Saracens grew in stature, Leinster were under the cosh, unable to cope with the heft as well as the ramped-up desire of their opponents. The backs joined in and wrapped around a lineout and drove and drove deep into Leinster territory, a red-shorted wedge of intent. The mood had shifted. And the inevitable score came. Leinster were fortunate not to conceded a penalty try from a dominant Sarries scrum but no matter, from the re-rest Billy Vunipola, powered forward through four Leinster would-be tackler and stretched his giant right mitt over the line. Farrell converted and Saracens had a ten point cushion with 13 minutes remaining.
That was to prove the clincher. And all played out to a raucous St James’ backdrop, a fitting end to a weekend of great fun and proof that rugby has a presence as well as a soul in the far north-east. They will have enjoyed what they witnessed, a Saracens’ master-class.
Saracens lift the trophy
Official man of the match - Brad Barritt
Barritt, according to ESPN, made 28 tackles and missed zero. Wow. He was heroic, but so were so many others. Vunipola, Kruis, and Lozowski up there, too, but in honesty no Saracen had a poor match.
Owen Farrell interview
I'm massively pleased. I thought we had a decent start to the game but there was just something holding us back. We made a few mistakes and gave a few penalties away, but we let loose after that. Coming here, being in a big occasion, a big final in Europe, and not holding back, that's what I was after.
In the big games like these, every face of your game has to be up there to put pressure on. We made too many errors in the first half to put pressure on, but we came out flying in the second half and managed to get a few tries off the back of it.
We are getting better and better.
Saracens are European champions once again
The scoreline flatters Saracens slightly, but no one would argue that they deserved their win. It's even more impressive, however, that they managed it after going 10-0 down to a side with such calibre. A word, too, for the two replacement props, Barrington and Koch, who had to play much longer than usual as both starting props were injured concurrently early on.
For Saracens, Lozowski probably had his best ever game, but the finish that Vunipola produced for his match-defining try was one that few others in the world have ever been able to do. With the strengths of today's defences, how often do you see No 8s scoring from the back of scrums?
Full time: Leinster 10-20 Saracens
Saracens become the first English team to win three European titles. Fitting, too, that Burger, who is leaving at the end of the season, comes up with the final turnover. Koch boots the ball out, after a great shift, and the Saracens bench mob the field.
80 min: Leinster 10-20 Saracens
Leinster continue even though the game is gone. The celebrations started prematurely as Williams was penalised for a deliberate knock-on into touch, but everyone thought that was that. We go on...
79 min: Leinster 10-20 Saracens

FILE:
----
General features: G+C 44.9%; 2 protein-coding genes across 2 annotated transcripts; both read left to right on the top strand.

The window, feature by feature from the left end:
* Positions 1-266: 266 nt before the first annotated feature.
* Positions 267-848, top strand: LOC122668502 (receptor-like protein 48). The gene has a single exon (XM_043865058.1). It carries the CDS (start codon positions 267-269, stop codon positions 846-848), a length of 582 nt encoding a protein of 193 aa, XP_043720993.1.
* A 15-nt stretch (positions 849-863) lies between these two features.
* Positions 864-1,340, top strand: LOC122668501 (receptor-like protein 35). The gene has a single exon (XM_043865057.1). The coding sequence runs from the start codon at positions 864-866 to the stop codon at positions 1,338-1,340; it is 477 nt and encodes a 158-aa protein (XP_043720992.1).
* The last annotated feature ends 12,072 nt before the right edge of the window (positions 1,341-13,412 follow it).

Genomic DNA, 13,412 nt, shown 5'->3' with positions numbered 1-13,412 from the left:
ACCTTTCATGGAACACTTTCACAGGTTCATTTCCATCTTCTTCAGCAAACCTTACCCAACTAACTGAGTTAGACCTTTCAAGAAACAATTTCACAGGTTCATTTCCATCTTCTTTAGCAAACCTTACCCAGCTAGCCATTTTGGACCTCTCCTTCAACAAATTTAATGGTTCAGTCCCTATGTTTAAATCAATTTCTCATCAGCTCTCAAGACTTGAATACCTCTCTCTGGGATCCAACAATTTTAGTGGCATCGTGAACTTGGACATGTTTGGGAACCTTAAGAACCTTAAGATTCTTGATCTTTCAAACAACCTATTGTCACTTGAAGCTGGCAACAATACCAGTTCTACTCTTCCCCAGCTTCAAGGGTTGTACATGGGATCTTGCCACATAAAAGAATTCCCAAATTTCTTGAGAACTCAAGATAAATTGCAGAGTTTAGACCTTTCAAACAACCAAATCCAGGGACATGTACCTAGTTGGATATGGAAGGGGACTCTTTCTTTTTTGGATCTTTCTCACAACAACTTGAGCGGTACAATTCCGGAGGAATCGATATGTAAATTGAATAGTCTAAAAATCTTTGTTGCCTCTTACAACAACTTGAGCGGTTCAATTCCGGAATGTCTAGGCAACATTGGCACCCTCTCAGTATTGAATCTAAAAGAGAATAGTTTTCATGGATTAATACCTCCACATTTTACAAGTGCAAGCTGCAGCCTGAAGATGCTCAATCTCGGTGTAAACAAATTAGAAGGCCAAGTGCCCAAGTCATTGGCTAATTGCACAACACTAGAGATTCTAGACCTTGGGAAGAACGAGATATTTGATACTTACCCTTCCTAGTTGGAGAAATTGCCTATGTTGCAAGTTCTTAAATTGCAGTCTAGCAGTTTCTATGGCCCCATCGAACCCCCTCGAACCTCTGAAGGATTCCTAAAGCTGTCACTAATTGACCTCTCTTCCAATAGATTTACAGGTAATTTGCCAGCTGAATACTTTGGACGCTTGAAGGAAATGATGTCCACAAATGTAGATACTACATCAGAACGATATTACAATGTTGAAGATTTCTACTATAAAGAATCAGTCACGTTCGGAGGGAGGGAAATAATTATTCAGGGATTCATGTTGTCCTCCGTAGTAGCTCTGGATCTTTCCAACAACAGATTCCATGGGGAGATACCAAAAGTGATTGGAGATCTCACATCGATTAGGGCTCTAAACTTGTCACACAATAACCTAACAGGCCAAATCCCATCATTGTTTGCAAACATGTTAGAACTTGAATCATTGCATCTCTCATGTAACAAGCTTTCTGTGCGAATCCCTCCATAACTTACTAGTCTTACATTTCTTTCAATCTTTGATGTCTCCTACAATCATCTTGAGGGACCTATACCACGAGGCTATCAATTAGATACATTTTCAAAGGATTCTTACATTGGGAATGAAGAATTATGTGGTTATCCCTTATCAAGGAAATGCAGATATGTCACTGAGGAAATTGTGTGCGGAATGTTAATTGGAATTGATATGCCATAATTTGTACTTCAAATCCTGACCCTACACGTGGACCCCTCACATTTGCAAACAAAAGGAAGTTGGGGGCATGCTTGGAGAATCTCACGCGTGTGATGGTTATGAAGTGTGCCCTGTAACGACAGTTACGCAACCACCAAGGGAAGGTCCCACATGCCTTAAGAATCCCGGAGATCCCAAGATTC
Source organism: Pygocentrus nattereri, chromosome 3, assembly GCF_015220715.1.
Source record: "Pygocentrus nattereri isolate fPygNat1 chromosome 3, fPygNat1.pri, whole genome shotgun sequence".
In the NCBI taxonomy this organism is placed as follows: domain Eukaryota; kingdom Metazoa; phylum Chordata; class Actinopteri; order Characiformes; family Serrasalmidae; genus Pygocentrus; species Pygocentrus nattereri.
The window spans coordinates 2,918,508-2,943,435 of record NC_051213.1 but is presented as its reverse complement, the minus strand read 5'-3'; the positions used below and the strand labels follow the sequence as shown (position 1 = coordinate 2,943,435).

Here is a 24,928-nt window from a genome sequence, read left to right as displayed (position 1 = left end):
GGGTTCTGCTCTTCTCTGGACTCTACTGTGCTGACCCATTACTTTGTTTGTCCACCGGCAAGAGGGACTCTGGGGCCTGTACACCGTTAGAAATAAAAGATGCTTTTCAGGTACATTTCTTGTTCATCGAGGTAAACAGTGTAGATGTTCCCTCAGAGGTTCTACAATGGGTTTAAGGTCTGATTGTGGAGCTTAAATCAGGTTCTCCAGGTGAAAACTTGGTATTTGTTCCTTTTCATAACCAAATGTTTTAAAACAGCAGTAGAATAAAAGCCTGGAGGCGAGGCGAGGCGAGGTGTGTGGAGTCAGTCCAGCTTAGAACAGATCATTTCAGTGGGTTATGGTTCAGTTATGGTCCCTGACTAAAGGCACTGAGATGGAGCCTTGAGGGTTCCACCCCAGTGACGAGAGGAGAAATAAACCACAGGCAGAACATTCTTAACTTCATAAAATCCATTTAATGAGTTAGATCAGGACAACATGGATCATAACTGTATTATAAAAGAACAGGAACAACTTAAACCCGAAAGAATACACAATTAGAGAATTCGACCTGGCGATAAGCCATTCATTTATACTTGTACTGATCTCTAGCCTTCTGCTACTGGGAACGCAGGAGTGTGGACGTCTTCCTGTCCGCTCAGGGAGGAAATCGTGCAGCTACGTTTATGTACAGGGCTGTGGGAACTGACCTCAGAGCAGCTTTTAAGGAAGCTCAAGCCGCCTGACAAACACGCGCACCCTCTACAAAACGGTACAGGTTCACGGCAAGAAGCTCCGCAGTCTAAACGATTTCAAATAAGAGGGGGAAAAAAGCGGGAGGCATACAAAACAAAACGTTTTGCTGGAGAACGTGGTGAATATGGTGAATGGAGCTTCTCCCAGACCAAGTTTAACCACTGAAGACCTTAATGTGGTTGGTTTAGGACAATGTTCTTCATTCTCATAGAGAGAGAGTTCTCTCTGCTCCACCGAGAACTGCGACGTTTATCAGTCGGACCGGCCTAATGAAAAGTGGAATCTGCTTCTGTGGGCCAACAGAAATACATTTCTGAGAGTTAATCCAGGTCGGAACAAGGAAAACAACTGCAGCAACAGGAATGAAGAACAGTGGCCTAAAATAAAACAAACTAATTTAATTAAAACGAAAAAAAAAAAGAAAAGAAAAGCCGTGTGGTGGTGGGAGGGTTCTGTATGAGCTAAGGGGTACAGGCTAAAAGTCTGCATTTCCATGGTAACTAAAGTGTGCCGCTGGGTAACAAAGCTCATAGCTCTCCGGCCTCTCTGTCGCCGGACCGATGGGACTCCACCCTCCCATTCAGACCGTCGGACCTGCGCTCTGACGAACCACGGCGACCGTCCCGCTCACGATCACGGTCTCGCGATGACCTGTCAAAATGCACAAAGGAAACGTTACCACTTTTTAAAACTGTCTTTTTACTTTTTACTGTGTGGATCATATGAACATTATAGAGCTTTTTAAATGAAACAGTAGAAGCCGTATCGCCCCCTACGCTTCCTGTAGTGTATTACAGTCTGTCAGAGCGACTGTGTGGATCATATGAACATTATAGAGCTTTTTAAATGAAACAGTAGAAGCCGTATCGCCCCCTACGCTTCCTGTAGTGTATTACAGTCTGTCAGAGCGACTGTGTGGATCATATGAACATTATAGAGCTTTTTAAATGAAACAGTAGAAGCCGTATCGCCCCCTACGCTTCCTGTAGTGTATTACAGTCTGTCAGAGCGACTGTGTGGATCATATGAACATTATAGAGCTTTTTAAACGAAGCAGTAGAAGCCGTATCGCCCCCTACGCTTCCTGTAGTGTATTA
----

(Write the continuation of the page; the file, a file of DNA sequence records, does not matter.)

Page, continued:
They are still trying, valiantly, to find that one opening to exploit, but it simply does not exist. Conan carries but goes backwards, Lowe tries to muster something from nothing - losing his shorts in the process - but a lovely cut-out pass finds Henshaw and Leinster do make ground. But then a massive Kruis hit stops them dead and it's now beyond Leinster.
77 min: Leinster 10-20 Saracens
Leinster are giving this a go but they are running out of time. As we approach the 76th minute, they are still in their own 22. In fact, it gets worse, as they are turned over. Saracens know another score of any kind will do it as they continue to attack. Williams finds some space, Barrington trundles, but a huge Leinster counter-ruck results in a turnover and off they go again from their own posts.
74 min: Leinster 10-20 Saracens
Following his England disappointment, Alex Lozowski has been absolutely marvellous. Saracens attack with dynamism through Lozowski and Barritt up to Leinster's five-metre line. George carries strongly again, in fact I think his tackler Ringrose took a knock, but then a pass just falls short of Maitland's grasp as Leinster escape. "Escape", with a scrum on their own five-metre line when they need two scores in five minutes.
72 min: Leinster 10-20 Saracens
Barritt throws himself at the Leinster defence from first phase but Saracens are sloppy in attack and Leinster win the ball back. They take a high-tackle penalty quickly and get straight on the attack from their own 22, they make the halfway but then Vunipola intercepts again and you feel it might now be getting away from the Dubliners.
69 min: Leinster 10-20 Saracens
Leinster have just changed both of their props for an upcoming Saracens scrum, but it does them no favours as the leaders win a penalty. Farrell kicks towards the Leinster 22 and a score here would put it beyond doubt with ten minutes to go.
68 min CONVERSION FARRELL: Leinster 10-20 Saracens
The conversion was simple for Farrell and now Saracens have a handsome cushion.